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TravelHaven Tips ― Secure Flight rules take effect

As of Nov. 1, the new Transportation Security Administration Secure Flight rules go into effect. Passengers who don’t provide their full name, date of birth, and gender within 72 hours prior to departure may be being denied boarding by the TSA. The rules apply to all passengers flying on U.S. airlines; into or out of U.S. airports; and over U.S. airspace.

The airline industry trade organization Air Transport Association supports the rules. The International Air Transport Association, however, is critical of Secure Flight, citing inefficiencies in the process. It feels that the Department of Homeland Security is asking too much information on passengers too often.

Although the new rule imposes demands on the travel industry, travel agencies – online and brick-and-mortar – and computer reservations systems are on board. Expedia, Orbitz, and other major travel sites provide online updates. The National Business Travel Association also provides resources to support the program.

Some airlines had already adopted these new provisions. Since mid-September, American Airlines has required all passengers to comply and provide the data for all tickets purchased. American also requires a “redress number” for passengers who have been assigned a TSA-issued code for those whose names have erroneously appeared on the watch list. United Airlines also had been requiring passenger compliance.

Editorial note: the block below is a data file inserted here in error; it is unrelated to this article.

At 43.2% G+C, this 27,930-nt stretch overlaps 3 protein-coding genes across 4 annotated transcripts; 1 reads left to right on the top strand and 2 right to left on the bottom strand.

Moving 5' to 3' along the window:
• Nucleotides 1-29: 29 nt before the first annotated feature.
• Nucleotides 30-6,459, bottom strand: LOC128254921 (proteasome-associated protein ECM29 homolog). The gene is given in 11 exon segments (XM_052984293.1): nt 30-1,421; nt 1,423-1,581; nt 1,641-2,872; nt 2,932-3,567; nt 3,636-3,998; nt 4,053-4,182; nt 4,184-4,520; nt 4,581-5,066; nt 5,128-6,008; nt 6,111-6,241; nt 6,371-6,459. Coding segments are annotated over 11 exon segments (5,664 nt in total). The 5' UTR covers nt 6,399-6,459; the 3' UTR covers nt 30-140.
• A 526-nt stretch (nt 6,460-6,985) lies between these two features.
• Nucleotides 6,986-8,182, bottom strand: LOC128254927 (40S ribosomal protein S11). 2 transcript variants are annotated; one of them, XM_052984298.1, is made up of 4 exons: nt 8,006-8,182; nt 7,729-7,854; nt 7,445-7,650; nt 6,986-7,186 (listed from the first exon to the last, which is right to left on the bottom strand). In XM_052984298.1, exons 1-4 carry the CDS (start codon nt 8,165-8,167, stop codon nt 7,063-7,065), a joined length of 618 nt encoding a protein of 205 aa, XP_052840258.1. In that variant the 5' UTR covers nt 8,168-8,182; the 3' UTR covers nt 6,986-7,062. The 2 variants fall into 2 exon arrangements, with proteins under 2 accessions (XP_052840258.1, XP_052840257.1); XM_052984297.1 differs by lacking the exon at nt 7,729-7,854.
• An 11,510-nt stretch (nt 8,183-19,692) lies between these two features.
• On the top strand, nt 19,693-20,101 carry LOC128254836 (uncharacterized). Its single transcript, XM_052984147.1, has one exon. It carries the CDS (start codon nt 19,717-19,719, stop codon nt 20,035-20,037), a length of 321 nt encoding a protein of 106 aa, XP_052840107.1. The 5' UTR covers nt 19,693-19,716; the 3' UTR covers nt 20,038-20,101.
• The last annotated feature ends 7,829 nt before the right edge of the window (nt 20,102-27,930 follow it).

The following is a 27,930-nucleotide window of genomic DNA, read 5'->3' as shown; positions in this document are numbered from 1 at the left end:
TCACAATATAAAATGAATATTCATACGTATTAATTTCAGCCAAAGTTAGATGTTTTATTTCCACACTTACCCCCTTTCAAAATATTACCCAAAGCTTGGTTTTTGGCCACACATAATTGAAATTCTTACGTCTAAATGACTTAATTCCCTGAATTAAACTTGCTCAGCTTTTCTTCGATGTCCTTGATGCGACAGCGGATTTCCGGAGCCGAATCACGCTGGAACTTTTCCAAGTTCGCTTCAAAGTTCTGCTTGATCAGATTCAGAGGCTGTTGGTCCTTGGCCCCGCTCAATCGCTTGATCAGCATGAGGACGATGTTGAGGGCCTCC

So when you book air travel you need to be certain of all personal information you provide for you and for others you are booking for. your traveling companions. In particular, make sure that names and dates provided match other I.D. – especially passports – and that changing information related to marriages, divorces, adoptions, and any other relevant circumstances. Typing in a wrong letter or number could mean denied boarding and a ruined trip.

You may need to build extra travel time into your plans for the holiday season. The rules and processes will still be new and may cause check-in and boarding delays.

On the TSA site the agency has a guide to Secure Flight with a complete set of Frequently Asked Questions about the program.